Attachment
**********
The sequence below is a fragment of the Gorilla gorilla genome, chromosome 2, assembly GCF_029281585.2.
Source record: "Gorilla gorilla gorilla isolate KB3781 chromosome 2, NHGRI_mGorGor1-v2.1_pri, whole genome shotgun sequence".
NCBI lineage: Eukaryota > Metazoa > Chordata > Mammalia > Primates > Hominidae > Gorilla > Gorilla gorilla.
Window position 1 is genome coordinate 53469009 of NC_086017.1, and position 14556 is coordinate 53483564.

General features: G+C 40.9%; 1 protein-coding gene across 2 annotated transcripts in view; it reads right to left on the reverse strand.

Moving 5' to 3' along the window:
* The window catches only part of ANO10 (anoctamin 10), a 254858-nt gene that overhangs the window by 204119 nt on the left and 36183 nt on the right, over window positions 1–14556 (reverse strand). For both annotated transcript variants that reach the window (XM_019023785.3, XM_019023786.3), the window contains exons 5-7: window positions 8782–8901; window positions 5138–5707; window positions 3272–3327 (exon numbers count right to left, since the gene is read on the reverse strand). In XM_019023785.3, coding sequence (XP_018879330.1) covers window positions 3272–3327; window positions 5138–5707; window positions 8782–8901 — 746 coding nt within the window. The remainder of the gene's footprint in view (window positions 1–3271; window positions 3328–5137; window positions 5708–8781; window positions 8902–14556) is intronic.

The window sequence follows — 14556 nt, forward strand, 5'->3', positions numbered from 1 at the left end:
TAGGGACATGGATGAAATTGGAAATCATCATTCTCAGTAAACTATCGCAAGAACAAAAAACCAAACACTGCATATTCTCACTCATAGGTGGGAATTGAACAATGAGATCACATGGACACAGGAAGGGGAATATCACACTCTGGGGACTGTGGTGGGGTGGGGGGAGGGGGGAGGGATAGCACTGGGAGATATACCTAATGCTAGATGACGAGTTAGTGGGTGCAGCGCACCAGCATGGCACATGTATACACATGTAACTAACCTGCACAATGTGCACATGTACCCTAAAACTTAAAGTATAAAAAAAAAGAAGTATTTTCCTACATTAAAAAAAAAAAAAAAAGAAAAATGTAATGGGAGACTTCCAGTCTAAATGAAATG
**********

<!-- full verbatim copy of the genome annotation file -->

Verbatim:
The sequence below is a fragment of the Gorilla gorilla genome, chromosome 2, assembly GCF_029281585.2.
Source record: "Gorilla gorilla gorilla isolate KB3781 chromosome 2, NHGRI_mGorGor1-v2.1_pri, whole genome shotgun sequence".
NCBI lineage: Eukaryota > Metazoa > Chordata > Mammalia > Primates > Hominidae > Gorilla > Gorilla gorilla.
Window position 1 is genome coordinate 53469009 of NC_086017.1, and position 14556 is coordinate 53483564.

General features: G+C 40.9%; 1 protein-coding gene across 2 annotated transcripts in view; it reads right to left on the reverse strand.

Moving 5' to 3' along the window:
* The window catches only part of ANO10 (anoctamin 10), a 254858-nt gene that overhangs the window by 204119 nt on the left and 36183 nt on the right, over window positions 1–14556 (reverse strand). For both annotated transcript variants that reach the window (XM_019023785.3, XM_019023786.3), the window contains exons 5-7: window positions 8782–8901; window positions 5138–5707; window positions 3272–3327 (exon numbers count right to left, since the gene is read on the reverse strand). In XM_019023785.3, coding sequence (XP_018879330.1) covers window positions 3272–3327; window positions 5138–5707; window positions 8782–8901 — 746 coding nt within the window. The remainder of the gene's footprint in view (window positions 1–3271; window positions 3328–5137; window positions 5708–8781; window positions 8902–14556) is intronic.

The window sequence follows — 14556 nt, forward strand, 5'->3', positions numbered from 1 at the left end:
TAGGGACATGGATGAAATTGGAAATCATCATTCTCAGTAAACTATCGCAAGAACAAAAAACCAAACACTGCATATTCTCACTCATAGGTGGGAATTGAACAATGAGATCACATGGACACAGGAAGGGGAATATCACACTCTGGGGACTGTGGTGGGGTGGGGGGAGGGGGGAGGGATAGCACTGGGAGATATACCTAATGCTAGATGACGAGTTAGTGGGTGCAGCGCACCAGCATGGCACATGTATACACATGTAACTAACCTGCACAATGTGCACATGTACCCTAAAACTTAAAGTATAAAAAAAAAGAAGTATTTTCCTACATTAAAAAAAAAAAAAAAAGAAAAATGTAATGGGAGACTTCCAGTCTAAATGAAATG